Jeremy Hunt’s Spring Budget contained many key announcements, including extra (although, not immediate) support for parents of young children in England, and news that government energy bills support will continue unchanged for three months.
But the Chancellor’s speech was just as much about what he didn’t tell us as what he did. While he made no specific mention of changes to big personal taxes, several major hikes are on their way from April.
As well as allowing many local authorities to up council tax by up to 5% without a referendum this spring, Hunt’s previously announced changes to income tax and capital gains tax are set to kick in over the coming weeks. It means the UK tax burden is set to reach its highest level since World War Two, according to independent public body the Office for Budget Responsibility (OBR).
Analysis by the Resolution Foundation think tank shows UK households will be paying an extra £4,200 in tax on average by the 2027/28 financial year compared to before the pandemic. At the same time, typical disposable incomes per household will remain lower than pre-Covid times over this period, and even £1,800 down on where they would have been had the anaemic growth of the 2010s continued.
So, how is income tax changing from April - and why does it mean you will be paying more to the Treasury?
What is income tax?
Income tax is a tax every working person in the UK has to pay, so long as they earn an annual salary above a certain threshold. What you pay depends on how much you earn.
For most workers, money they earn over £12,570 - known as the ‘personal allowance’ - is exposed to income tax. In England, Wales and Northern Ireland, income tax is currently split into these bands:
- Up to £12,570 = 0%
- Between £12,571 to £50,270 = 20%
- From £50,271 to £150,000 = 40%
- Over £150,000 - 45%
The top rate of the tax is also known as the ‘45p rate’ as people who earn above the £150,000 threshold pay 45p in every pound back to HMRC. The bands differ in Scotland, which has a starter rate of 19% (for incomes between £12,571 and £14,732) and an intermediate rate of 21% (for those earning £25,689 to £43,662). Its higher rate (above £43,663) is 41% and its top rate (£150,000+) is 46%.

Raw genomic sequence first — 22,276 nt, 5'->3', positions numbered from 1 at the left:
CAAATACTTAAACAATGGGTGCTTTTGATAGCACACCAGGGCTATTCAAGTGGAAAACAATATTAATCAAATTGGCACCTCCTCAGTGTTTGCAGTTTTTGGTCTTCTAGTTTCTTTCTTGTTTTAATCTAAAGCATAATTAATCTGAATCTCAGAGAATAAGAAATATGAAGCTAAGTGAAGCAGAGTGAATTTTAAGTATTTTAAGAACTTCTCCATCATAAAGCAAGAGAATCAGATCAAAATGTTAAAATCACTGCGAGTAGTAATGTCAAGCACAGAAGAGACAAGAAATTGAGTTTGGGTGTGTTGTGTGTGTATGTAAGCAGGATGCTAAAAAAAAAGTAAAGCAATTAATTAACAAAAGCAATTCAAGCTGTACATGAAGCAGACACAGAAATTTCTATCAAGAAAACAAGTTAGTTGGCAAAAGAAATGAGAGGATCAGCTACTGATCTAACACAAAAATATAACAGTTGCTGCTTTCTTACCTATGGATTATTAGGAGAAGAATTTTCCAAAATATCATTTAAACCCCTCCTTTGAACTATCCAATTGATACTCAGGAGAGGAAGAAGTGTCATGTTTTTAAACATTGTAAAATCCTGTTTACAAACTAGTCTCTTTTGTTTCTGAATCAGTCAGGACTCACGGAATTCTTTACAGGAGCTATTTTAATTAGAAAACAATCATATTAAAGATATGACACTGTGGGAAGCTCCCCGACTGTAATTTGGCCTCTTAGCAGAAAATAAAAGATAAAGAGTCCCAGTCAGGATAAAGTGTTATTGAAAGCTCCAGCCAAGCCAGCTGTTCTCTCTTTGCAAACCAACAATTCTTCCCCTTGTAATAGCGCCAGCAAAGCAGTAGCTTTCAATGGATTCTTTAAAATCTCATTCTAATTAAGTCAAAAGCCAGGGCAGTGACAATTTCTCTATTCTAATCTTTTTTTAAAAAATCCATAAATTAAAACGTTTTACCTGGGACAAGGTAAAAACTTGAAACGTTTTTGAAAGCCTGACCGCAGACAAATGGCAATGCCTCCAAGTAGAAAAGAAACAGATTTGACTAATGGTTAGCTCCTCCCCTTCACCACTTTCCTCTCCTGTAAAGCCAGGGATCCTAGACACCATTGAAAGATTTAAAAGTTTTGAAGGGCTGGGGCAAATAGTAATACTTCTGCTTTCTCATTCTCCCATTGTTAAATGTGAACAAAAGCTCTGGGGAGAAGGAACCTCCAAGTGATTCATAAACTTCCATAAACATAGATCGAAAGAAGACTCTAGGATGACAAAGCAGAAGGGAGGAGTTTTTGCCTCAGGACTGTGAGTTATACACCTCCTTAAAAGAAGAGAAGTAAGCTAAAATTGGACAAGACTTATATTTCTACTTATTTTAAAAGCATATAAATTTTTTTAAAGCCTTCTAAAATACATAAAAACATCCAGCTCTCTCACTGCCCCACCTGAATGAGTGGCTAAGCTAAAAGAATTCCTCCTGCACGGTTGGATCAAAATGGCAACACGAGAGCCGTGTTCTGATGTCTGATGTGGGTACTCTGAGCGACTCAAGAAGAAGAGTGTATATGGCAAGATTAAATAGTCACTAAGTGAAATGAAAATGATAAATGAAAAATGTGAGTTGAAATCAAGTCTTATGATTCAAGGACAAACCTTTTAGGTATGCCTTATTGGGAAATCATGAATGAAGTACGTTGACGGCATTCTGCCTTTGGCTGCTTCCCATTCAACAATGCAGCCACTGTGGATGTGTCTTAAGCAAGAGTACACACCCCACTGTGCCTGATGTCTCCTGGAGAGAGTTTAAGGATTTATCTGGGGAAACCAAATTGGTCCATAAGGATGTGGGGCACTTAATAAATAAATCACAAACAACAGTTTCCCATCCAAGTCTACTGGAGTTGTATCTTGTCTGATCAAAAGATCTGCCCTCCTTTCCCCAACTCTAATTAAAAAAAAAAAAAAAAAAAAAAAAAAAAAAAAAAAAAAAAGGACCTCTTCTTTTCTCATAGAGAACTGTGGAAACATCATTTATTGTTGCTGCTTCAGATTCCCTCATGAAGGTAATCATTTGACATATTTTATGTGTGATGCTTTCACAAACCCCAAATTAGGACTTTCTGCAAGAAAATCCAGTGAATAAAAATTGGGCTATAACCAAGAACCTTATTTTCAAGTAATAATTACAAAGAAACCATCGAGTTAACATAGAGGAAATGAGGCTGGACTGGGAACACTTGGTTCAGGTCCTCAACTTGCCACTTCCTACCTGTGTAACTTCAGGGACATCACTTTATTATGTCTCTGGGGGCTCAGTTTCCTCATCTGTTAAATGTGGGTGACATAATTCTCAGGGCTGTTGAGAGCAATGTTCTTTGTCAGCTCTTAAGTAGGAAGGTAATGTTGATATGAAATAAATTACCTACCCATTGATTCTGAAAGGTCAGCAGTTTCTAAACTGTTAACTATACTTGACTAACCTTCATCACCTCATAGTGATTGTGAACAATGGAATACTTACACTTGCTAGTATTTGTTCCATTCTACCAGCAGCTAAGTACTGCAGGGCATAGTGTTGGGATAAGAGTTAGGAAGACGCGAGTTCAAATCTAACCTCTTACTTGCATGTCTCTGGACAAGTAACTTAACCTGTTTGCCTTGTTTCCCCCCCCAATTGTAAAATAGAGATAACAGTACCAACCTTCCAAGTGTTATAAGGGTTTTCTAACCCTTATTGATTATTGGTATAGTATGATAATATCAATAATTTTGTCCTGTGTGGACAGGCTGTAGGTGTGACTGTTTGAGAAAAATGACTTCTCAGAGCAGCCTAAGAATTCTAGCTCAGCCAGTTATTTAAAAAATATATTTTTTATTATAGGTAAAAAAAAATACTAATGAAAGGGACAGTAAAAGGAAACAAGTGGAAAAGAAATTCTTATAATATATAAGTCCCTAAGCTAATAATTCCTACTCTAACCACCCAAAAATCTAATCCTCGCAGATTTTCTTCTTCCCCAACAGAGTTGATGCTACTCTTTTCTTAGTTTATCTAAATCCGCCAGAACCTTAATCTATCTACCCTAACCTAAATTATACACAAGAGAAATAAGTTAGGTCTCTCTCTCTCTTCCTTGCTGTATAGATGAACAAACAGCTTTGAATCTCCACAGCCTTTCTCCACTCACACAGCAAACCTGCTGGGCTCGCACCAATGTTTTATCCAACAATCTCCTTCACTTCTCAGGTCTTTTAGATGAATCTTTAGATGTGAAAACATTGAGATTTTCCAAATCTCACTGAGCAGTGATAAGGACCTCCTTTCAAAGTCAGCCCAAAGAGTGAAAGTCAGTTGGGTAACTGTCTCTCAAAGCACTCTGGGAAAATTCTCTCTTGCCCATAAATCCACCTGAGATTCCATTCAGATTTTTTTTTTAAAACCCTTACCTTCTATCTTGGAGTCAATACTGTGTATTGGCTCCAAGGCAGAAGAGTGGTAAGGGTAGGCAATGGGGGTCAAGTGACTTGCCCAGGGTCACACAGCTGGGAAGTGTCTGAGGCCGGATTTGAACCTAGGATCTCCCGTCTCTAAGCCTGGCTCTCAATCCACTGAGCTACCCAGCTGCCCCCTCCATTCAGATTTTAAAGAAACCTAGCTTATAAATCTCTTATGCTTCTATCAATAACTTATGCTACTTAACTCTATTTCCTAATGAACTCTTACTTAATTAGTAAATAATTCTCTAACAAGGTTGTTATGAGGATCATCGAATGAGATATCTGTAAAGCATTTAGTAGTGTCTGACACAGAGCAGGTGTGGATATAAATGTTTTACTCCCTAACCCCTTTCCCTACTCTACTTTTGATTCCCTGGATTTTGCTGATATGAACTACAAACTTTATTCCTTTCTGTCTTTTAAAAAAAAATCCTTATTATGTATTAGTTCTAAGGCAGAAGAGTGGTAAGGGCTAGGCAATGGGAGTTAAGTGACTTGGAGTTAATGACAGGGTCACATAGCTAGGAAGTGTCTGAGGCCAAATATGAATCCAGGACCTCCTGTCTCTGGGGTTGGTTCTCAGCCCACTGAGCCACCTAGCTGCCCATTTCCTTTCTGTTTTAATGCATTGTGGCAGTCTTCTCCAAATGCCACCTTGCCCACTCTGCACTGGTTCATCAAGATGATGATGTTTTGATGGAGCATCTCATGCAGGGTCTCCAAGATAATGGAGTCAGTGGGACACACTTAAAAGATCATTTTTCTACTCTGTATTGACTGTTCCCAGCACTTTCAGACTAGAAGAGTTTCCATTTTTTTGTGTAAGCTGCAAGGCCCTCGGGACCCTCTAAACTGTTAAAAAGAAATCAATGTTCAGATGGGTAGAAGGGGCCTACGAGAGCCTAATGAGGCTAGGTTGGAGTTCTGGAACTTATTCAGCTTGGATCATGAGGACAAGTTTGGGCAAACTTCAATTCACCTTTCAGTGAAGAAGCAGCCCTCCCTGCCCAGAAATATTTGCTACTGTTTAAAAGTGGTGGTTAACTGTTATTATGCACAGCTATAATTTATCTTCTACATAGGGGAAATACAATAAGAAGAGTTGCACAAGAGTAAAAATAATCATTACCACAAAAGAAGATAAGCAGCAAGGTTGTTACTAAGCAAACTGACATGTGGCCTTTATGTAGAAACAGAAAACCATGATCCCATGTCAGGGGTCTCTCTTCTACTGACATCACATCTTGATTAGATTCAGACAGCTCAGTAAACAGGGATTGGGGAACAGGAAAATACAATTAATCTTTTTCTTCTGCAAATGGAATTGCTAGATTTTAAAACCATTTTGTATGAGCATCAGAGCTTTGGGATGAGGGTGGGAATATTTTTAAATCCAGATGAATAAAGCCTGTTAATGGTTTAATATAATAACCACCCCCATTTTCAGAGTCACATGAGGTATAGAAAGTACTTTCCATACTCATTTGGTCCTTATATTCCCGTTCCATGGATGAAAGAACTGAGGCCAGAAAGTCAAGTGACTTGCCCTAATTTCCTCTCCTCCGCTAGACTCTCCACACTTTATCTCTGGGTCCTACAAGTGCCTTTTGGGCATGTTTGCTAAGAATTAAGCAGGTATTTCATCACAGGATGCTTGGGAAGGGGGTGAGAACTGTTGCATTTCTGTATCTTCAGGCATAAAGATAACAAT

Across the UK, anyone who earns more than £125,140 does not get a personal allowance. It means all of their income is exposed to the taxman.
According to the OBR, income tax generated an estimated £213.2 billion for the public purse in the 2021/22 financial year. This figure was almost a quarter (24.7%) of the Treasury’s annual income from taxes.
How is income tax changing?
The biggest change with income tax is in fact that it isn’t changing a great deal. In the Autumn Statement, Jeremy Hunt announced he would be freezing income tax bands for regular earners and exposing more higher earners to the top rate of the tax.
Freezing these thresholds is an effective tax hike. Wages are still growing on average - albeit at a rate that’s well-below the rate of inflation, which means we’re all seeing a fall in our real-terms income.
According to data published on Tuesday (14 March) by the Office for National Statistics (ONS), private sector pay grew 7% while public sector salaries only went up 4.8% over the three months from November 2022 to January 2023. During this period, inflation remained above 10%, with the ONS estimating overall real-terms pay fell back 3.2%.
The OBR has said that the threshold freeze will amount to a 4p income tax hike in every pound for UK workers. Meanwhile, analysis by The Times suggests another 3.2 million people will end up paying income tax as a result of the policy.
As well as keeping the bands where they are for most taxpayers, Jeremy Hunt also cut the top rate threshold in his Autumn Statement. From April, the 45p rate will apply to those earning £125,140 and above.
It came after his predecessor, Kwasi Kwarteng, sought to abolish the top band in his mini budget. The move proved to be highly unpopular given it was essentially a tax cut for the UK’s richest people at a time when much of the population was struggling to get by as a result of the cost of living crisis. It soon became one of Liz Truss’s first u-turns during her short reign as Prime Minister.